I am reading Orbifolds as stacks?

Given Lie groupoids $\mathcal{G}$ and $\mathcal{H}$ there is a notion of what is called a bibundle from $\mathcal{G}$ to $\mathcal{H}$ which is supposed to be a ageneralized notion of a morphism of Lie groupoids.

(rough) Definition : A bibundle is a groupoid principal bundle which is equipped with a second groupoid action from the other side.

(precise) Definition : A bibundle from $\mathcal{G}$ to $\mathcal{H}$ is a manifold $P$ together with maps $a_L:P\rightarrow \mathcal{G}_0$ and $a_R:P\rightarrow \mathcal{H}_0$ such that

  1. there is a left action of $\mathcal{G}$ on $P$ with respect to an anchor $a_L$ and a right action of $\mathcal{H}$ on $P$ with respect to an anchor $a_R$.

  2. $a_L:P\rightarrow \mathcal{G}_0$ is a principal $H$-bundle.

  3. $a_R$ is $\mathcal{G}$ invariant.

  4. the actions of $\mathcal{G}$ and $\mathcal{H}$ commutes.

The point is to make collection of Lie groupoids as a $2$ category with Lie groupoids seen as objects, bibundles as morphisms between objects and isomorphisms of bibundles as maps between bibundles.

For that, we need to define what does it mean to say composition of two maps between Lie groupoids i.e., given bibundles $P:\mathcal{G}\rightarrow \mathcal{H}$ and $Q:\mathcal{H}\rightarrow \mathcal{K}$, we need to declare what is $P\circ Q:\mathcal{G}\rightarrow \mathcal{K}$.

We want it to be a bibundle. So, we need atleast maps $a_L:P\circ Q\rightarrow \mathcal{G}_0$ and $a_R:P\circ Q\rightarrow \mathcal{K}_0$.

What we have is $a_L:P\rightarrow \mathcal{G}_0,a_R:P\rightarrow \mathcal{H}_0,a_L:Q\rightarrow \mathcal{H}_0,a_R:Q\rightarrow \mathcal{K}_0$ such that both $a_L$ are principal bundles.

One natural thing (which I did not realize before) is to consider pullback $P\times_{\mathcal{H}_0}Q$ from maps $a_R:P\rightarrow \mathcal{H}_0,a_L:Q\rightarrow \mathcal{H}_0$ that gives maps $\pi_1:P\times_{\mathcal{H}_0}Q\rightarrow P$ and $\pi_2:P\times_{\mathcal{H}_0}Q\rightarrow Q$ which on composition with $a_L:P\rightarrow \mathcal{G}_0, a_R:Q\rightarrow \mathcal{K}_0$ gives $a_L\circ \pi_1:P\times_{\mathcal{H}_0}Q\rightarrow \mathcal{G}_0$ and $a_R\circ \pi_2:P\times_{\mathcal{H}_0}Q\rightarrow \mathcal{K}_0$. As $a_L$ is a submerison, $P\times_{\mathcal{H}_0}Q$ has a smooth manifold structure.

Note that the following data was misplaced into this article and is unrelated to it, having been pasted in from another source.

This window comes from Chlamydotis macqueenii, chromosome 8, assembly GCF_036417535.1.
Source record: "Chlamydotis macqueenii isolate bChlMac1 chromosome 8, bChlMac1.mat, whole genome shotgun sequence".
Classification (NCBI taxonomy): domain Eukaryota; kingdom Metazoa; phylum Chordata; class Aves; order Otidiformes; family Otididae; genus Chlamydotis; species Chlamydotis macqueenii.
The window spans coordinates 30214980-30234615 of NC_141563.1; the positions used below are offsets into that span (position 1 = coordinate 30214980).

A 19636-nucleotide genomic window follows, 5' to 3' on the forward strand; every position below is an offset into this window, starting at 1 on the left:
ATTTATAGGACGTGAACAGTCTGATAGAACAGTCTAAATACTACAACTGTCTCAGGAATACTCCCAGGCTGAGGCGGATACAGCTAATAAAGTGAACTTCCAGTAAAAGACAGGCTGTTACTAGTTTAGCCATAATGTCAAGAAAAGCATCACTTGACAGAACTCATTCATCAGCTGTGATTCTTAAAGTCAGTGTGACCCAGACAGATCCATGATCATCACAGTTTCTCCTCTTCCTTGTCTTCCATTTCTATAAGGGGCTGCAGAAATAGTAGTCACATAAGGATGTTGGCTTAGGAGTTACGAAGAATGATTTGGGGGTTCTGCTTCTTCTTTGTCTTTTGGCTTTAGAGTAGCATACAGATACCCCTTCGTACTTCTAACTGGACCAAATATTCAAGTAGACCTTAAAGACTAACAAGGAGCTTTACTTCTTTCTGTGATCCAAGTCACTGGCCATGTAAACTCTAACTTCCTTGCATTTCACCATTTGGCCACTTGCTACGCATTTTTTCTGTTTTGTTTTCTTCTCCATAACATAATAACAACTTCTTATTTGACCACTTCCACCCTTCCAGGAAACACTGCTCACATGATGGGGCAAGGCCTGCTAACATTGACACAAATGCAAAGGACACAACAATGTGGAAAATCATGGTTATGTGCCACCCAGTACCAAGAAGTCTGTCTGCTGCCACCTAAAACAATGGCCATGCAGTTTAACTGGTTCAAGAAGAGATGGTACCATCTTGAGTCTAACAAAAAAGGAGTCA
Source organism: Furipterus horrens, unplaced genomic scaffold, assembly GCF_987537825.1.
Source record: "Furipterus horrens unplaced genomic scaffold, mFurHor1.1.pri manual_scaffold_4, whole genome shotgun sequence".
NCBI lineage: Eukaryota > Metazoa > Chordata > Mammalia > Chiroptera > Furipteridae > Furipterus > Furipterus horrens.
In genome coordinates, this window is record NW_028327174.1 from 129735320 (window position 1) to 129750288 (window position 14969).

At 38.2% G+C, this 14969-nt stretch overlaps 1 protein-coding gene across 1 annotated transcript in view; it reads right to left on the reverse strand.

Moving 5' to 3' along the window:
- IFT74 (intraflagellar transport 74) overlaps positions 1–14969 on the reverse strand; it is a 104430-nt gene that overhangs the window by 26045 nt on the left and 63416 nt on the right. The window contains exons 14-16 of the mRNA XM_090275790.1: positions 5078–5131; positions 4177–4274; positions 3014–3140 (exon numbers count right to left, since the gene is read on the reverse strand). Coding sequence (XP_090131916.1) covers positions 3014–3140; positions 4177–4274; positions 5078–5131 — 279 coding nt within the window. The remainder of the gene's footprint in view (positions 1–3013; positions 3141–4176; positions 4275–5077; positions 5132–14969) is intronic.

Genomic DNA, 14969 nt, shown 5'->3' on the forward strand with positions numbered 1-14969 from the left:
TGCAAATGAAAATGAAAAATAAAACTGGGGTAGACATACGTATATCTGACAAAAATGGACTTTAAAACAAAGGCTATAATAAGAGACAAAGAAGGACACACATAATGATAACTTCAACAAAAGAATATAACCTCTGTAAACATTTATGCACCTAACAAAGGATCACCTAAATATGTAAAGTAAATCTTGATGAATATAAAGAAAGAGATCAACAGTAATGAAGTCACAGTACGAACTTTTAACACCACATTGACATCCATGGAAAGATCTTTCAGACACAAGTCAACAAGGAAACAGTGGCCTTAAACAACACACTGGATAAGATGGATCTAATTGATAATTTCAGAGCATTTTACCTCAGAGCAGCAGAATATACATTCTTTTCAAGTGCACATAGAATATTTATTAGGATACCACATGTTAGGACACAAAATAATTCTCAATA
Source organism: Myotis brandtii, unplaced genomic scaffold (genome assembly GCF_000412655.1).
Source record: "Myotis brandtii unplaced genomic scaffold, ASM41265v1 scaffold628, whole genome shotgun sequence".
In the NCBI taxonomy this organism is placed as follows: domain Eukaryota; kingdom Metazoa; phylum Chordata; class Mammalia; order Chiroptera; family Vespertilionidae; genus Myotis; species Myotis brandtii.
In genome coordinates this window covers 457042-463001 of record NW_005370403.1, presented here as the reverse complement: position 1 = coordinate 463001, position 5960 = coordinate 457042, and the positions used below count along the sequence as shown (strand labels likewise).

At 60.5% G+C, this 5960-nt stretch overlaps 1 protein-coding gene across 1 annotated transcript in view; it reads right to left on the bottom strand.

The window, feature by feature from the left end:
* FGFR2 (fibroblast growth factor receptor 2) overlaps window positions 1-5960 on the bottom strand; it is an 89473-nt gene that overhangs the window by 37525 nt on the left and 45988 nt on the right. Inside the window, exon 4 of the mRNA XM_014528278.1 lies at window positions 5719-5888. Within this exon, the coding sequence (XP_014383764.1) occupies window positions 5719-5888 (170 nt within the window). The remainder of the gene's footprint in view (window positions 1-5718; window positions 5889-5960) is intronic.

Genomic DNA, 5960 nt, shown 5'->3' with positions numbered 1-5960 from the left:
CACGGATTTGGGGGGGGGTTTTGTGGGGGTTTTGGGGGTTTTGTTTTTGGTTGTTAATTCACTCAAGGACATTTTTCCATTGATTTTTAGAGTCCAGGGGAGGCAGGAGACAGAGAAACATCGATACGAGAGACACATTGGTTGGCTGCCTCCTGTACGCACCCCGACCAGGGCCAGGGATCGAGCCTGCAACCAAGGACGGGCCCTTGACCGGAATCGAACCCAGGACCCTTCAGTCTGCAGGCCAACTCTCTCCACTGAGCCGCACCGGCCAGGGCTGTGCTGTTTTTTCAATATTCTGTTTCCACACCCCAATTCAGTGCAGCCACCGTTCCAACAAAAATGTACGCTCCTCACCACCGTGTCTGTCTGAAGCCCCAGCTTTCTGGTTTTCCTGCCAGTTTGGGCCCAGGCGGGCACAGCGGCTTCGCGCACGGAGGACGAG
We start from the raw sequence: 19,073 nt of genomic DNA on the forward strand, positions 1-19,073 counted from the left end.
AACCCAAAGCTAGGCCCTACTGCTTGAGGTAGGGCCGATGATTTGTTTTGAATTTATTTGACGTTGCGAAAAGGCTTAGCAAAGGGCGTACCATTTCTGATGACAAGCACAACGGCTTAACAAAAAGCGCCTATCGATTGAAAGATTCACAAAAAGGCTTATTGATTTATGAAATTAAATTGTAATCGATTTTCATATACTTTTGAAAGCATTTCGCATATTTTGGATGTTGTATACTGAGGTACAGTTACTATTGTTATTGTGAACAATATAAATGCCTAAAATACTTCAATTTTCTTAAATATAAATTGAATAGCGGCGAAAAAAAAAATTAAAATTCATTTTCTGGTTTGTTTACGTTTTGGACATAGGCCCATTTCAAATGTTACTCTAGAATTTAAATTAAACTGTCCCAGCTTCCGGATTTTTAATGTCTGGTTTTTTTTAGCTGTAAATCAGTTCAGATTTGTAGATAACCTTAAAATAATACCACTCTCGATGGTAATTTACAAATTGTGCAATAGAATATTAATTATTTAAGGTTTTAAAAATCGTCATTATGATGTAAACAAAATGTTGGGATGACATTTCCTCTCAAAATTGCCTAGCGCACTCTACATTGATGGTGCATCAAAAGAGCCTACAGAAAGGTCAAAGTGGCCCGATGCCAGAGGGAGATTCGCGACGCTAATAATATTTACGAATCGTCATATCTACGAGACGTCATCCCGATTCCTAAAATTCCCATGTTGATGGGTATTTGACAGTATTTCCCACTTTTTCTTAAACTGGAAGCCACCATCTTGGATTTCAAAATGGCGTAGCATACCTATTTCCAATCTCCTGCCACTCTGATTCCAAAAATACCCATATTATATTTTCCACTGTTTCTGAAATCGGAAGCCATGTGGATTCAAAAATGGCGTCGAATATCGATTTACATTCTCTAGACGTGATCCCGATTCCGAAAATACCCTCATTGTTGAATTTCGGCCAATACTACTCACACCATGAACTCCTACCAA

It feels like $P\times_{\mathcal{H}_0}Q$ is the candidate for composition. As said before, we atleast need a manifodl $P\circ Q$ and maps $P\circ Q\rightarrow \mathcal{G}_0$ and $P\circ Q\rightarrow \mathcal{K}_0$.

Along with this, we need action of $\mathcal{G}$ on $P\circ Q$ and an action of $\mathcal{H}$ on $P\circ Q$.

We have obvious action maps

  • $\mathcal{G}_1\times_{\mathcal{G}_0}(P\times_{\mathcal{H}_0}Q)\rightarrow P\times_{\mathcal{H}_0}Q$ with $(g,(p,q))\mapsto (g.p,q)$

  • $(P\times_{\mathcal{H}_0}Q)\times_{\mathcal{H}_0}\mathcal{H}_1\rightarrow P\times_{\mathcal{H}_0}Q$ with $((p,q),h)\mapsto (p,q.h)$

It looks this should be the composition but that paper says some thing more.

Since the action of $\mathcal{H}$ on $P$ is principal, the action of $\mathcal{H}$ on $P\times_{\mathcal{H}_0}Q$ given by $(p,q).h=(p.h,h^{-1}q)$ is free and proper. Hence the quotient $(P\times_{\mathcal{H}_0}Q)/\mathcal{H}$ is a manifold.

I am not able to understand what above statements mean. I have not come across the notion of quotient of a manifold by a Lie groupoid. I only know that if a Lie group acts properly, freely on a manifold, the quotient is a maniofld. What Lie group they are considering here? $\mathcal{H}_1$? I guess no, It is not even a group even though there is a smooth structure.

Can some one help me to see what I am missing here?

EDIT : I think I misunderstood that they are talking about a Lie group action on manifold $P\times_{\mathcal{H}_0}Q$ when they are saying $(P\times_{\mathcal{H}_0}Q)/\mathcal{H}_1$. Even though $\mathcal{H}_1$ is not a Lie group they can still consider the quotient space given by relation coming form the action of $\mathcal{H}_1$.

Let $(p_1,q_1),(p_2,q_2)\in P\times_{\mathcal{H}_0}Q$. We declare $(p_1,q_1)\sim(p_2,q_2)$ if there exists $h\in \mathcal{H}_1$ such that $p_1=p_2.h$ and $q_1=h^{-1}q_2$. This is an equivalence relation on $P\times_{\mathcal{H}_0}Q$. I guess they mean $(P\times_{\mathcal{H}_0}Q)/\sim$ in my notation when they say $(P\times_{\mathcal{H}_0}Q)/\mathcal{H}$.